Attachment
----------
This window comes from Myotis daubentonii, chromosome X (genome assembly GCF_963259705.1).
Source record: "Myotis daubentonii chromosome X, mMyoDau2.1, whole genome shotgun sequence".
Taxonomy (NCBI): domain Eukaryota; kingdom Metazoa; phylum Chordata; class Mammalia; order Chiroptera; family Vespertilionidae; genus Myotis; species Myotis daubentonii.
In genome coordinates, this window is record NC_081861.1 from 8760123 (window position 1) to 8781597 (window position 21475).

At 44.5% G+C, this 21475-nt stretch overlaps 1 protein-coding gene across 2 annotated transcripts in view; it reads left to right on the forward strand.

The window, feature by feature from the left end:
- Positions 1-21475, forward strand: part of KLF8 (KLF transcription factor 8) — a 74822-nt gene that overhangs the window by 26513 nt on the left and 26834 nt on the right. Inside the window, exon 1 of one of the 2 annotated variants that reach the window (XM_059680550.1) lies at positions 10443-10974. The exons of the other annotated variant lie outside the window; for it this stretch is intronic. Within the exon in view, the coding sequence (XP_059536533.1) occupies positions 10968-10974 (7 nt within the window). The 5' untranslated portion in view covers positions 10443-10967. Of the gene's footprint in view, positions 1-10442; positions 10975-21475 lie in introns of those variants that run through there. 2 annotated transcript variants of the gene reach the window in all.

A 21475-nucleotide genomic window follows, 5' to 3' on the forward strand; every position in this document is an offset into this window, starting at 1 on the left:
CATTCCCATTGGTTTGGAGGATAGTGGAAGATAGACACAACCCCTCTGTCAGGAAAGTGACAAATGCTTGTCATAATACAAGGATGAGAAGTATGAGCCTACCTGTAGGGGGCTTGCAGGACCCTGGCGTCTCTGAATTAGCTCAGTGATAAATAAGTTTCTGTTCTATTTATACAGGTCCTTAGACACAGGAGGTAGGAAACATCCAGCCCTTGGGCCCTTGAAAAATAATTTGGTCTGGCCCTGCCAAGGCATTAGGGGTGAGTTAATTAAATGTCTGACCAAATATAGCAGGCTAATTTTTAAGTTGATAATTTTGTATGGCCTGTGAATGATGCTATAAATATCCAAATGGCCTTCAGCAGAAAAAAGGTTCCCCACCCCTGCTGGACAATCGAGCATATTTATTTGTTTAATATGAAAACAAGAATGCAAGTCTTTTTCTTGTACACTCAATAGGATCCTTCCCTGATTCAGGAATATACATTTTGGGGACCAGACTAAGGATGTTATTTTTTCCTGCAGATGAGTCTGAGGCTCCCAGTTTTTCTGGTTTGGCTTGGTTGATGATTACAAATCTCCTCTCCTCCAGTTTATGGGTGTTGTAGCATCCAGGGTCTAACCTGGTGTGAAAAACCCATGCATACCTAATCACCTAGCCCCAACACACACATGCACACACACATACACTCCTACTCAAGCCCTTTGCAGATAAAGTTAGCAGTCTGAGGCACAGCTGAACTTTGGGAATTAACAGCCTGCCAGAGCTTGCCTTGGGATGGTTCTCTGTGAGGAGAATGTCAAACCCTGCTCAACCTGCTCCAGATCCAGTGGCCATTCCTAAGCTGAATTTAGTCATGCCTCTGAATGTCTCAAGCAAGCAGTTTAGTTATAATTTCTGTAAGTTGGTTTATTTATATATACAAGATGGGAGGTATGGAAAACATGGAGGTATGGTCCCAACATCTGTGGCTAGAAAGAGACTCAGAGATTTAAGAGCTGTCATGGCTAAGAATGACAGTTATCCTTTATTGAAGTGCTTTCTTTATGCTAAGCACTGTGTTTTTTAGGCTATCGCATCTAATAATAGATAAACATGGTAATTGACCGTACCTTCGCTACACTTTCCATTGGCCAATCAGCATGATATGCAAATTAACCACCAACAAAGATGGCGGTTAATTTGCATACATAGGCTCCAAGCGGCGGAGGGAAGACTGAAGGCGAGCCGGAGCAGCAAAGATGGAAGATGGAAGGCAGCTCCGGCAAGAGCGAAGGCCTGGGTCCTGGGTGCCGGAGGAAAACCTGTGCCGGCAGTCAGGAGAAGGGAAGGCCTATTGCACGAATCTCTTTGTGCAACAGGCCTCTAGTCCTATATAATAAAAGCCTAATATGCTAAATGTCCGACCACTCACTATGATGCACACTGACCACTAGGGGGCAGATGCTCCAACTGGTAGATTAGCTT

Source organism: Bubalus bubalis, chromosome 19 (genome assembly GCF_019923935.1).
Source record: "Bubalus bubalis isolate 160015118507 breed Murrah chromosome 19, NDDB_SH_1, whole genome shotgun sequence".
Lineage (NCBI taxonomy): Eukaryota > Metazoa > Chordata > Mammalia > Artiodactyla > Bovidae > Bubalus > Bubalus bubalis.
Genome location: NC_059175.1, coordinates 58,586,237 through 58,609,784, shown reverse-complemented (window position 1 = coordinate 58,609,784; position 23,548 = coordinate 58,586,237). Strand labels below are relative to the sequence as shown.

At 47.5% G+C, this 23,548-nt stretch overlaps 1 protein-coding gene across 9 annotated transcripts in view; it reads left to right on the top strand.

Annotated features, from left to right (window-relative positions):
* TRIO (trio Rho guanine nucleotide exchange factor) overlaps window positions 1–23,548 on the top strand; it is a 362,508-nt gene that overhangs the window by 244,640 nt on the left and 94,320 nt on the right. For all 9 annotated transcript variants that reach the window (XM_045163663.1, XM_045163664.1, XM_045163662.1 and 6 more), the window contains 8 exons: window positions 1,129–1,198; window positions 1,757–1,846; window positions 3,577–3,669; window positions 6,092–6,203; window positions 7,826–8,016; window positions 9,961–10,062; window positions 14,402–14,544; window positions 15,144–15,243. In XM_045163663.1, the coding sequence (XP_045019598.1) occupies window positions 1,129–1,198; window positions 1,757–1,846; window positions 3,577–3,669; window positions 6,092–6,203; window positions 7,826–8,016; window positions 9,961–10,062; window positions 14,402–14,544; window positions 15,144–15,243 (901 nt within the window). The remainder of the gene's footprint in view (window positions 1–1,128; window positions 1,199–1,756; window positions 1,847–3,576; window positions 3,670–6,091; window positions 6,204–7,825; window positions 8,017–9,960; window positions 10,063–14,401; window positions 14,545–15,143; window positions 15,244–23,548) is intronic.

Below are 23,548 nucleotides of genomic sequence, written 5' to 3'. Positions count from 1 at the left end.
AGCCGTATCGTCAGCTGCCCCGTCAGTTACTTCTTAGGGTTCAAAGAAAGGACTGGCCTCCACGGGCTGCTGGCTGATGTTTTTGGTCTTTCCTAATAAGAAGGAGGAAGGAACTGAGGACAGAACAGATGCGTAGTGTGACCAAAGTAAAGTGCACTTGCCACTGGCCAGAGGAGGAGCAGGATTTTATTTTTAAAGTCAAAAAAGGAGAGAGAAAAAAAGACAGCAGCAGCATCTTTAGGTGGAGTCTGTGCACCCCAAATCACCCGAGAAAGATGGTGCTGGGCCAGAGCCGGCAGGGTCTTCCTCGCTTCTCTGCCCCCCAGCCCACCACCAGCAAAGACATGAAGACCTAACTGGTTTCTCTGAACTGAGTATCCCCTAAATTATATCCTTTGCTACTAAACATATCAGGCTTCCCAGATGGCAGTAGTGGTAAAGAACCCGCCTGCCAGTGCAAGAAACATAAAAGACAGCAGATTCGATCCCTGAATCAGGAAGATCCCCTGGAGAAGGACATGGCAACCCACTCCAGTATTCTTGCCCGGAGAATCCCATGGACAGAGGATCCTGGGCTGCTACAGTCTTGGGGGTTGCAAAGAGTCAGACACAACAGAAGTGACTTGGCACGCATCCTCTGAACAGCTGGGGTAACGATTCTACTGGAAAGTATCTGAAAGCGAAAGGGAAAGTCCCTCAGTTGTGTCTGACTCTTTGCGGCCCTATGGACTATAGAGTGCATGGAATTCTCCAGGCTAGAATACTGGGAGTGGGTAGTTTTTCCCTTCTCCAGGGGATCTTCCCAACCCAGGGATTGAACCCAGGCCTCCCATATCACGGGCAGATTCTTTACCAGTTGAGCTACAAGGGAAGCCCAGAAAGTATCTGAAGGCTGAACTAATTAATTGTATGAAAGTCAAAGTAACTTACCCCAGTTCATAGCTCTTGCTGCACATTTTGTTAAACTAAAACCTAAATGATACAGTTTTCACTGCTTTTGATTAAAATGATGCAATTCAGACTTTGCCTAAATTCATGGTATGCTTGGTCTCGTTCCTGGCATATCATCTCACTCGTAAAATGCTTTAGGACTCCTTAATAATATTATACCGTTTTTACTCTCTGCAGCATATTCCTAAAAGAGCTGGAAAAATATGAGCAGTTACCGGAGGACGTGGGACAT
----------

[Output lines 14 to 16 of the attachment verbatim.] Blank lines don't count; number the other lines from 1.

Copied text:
At 47.5% G+C, this 23,548-nt stretch overlaps 1 protein-coding gene across 9 annotated transcripts in view; it reads left to right on the top strand.

Annotated features, from left to right (window-relative positions):
* TRIO (trio Rho guanine nucleotide exchange factor) overlaps window positions 1–23,548 on the top strand; it is a 362,508-nt gene that overhangs the window by 244,640 nt on the left and 94,320 nt on the right. For all 9 annotated transcript variants that reach the window (XM_045163663.1, XM_045163664.1, XM_045163662.1 and 6 more), the window contains 8 exons: window positions 1,129–1,198; window positions 1,757–1,846; window positions 3,577–3,669; window positions 6,092–6,203; window positions 7,826–8,016; window positions 9,961–10,062; window positions 14,402–14,544; window positions 15,144–15,243. In XM_045163663.1, the coding sequence (XP_045019598.1) occupies window positions 1,129–1,198; window positions 1,757–1,846; window positions 3,577–3,669; window positions 6,092–6,203; window positions 7,826–8,016; window positions 9,961–10,062; window positions 14,402–14,544; window positions 15,144–15,243 (901 nt within the window). The remainder of the gene's footprint in view (window positions 1–1,128; window positions 1,199–1,756; window positions 1,847–3,576; window positions 3,670–6,091; window positions 6,204–7,825; window positions 8,017–9,960; window positions 10,063–14,401; window positions 14,545–15,143; window positions 15,244–23,548) is intronic.